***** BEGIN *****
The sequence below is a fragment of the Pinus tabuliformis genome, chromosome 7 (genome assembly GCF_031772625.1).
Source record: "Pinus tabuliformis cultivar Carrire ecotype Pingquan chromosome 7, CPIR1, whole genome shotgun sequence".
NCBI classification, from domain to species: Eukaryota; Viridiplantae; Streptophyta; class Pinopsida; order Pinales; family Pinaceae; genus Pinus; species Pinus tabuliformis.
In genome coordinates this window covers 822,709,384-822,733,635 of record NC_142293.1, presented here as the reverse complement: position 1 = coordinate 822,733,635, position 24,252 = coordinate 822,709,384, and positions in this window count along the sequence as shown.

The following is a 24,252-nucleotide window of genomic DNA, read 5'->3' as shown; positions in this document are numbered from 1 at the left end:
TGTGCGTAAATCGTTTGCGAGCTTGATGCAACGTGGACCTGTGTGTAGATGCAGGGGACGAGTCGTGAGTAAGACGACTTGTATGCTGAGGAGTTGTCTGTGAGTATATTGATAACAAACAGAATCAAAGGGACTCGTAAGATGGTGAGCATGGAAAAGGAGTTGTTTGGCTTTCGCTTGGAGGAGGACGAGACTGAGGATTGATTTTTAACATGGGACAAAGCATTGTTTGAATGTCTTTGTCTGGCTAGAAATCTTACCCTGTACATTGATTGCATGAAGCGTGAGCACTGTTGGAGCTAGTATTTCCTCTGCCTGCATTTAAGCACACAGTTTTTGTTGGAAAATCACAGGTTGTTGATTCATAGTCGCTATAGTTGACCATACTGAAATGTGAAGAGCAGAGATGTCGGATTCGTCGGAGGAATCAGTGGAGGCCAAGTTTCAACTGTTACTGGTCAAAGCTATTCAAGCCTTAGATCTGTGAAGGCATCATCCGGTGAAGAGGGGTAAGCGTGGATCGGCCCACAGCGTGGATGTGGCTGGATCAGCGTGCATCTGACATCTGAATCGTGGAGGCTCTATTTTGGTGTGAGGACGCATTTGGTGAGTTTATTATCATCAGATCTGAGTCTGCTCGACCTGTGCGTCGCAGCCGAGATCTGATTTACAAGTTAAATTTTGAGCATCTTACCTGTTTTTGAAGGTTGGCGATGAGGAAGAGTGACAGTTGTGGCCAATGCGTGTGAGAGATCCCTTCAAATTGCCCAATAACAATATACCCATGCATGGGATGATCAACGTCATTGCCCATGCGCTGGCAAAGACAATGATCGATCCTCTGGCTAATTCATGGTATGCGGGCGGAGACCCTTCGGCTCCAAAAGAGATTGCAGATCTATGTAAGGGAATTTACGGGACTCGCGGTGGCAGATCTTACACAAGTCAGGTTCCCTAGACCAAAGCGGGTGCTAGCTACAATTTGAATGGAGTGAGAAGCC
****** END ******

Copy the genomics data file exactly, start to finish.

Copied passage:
The sequence below is a fragment of the Pinus tabuliformis genome, chromosome 7 (genome assembly GCF_031772625.1).
Source record: "Pinus tabuliformis cultivar Carrire ecotype Pingquan chromosome 7, CPIR1, whole genome shotgun sequence".
NCBI classification, from domain to species: Eukaryota; Viridiplantae; Streptophyta; class Pinopsida; order Pinales; family Pinaceae; genus Pinus; species Pinus tabuliformis.
In genome coordinates this window covers 822,709,384-822,733,635 of record NC_142293.1, presented here as the reverse complement: position 1 = coordinate 822,733,635, position 24,252 = coordinate 822,709,384, and positions in this window count along the sequence as shown.

The following is a 24,252-nucleotide window of genomic DNA, read 5'->3' as shown; positions in this document are numbered from 1 at the left end:
TGTGCGTAAATCGTTTGCGAGCTTGATGCAACGTGGACCTGTGTGTAGATGCAGGGGACGAGTCGTGAGTAAGACGACTTGTATGCTGAGGAGTTGTCTGTGAGTATATTGATAACAAACAGAATCAAAGGGACTCGTAAGATGGTGAGCATGGAAAAGGAGTTGTTTGGCTTTCGCTTGGAGGAGGACGAGACTGAGGATTGATTTTTAACATGGGACAAAGCATTGTTTGAATGTCTTTGTCTGGCTAGAAATCTTACCCTGTACATTGATTGCATGAAGCGTGAGCACTGTTGGAGCTAGTATTTCCTCTGCCTGCATTTAAGCACACAGTTTTTGTTGGAAAATCACAGGTTGTTGATTCATAGTCGCTATAGTTGACCATACTGAAATGTGAAGAGCAGAGATGTCGGATTCGTCGGAGGAATCAGTGGAGGCCAAGTTTCAACTGTTACTGGTCAAAGCTATTCAAGCCTTAGATCTGTGAAGGCATCATCCGGTGAAGAGGGGTAAGCGTGGATCGGCCCACAGCGTGGATGTGGCTGGATCAGCGTGCATCTGACATCTGAATCGTGGAGGCTCTATTTTGGTGTGAGGACGCATTTGGTGAGTTTATTATCATCAGATCTGAGTCTGCTCGACCTGTGCGTCGCAGCCGAGATCTGATTTACAAGTTAAATTTTGAGCATCTTACCTGTTTTTGAAGGTTGGCGATGAGGAAGAGTGACAGTTGTGGCCAATGCGTGTGAGAGATCCCTTCAAATTGCCCAATAACAATATACCCATGCATGGGATGATCAACGTCATTGCCCATGCGCTGGCAAAGACAATGATCGATCCTCTGGCTAATTCATGGTATGCGGGCGGAGACCCTTCGGCTCCAAAAGAGATTGCAGATCTATGTAAGGGAATTTACGGGACTCGCGGTGGCAGATCTTACACAAGTCAGGTTCCCTAGACCAAAGCGGGTGCTAGCTACAATTTGAATGGAGTGAGAAGCC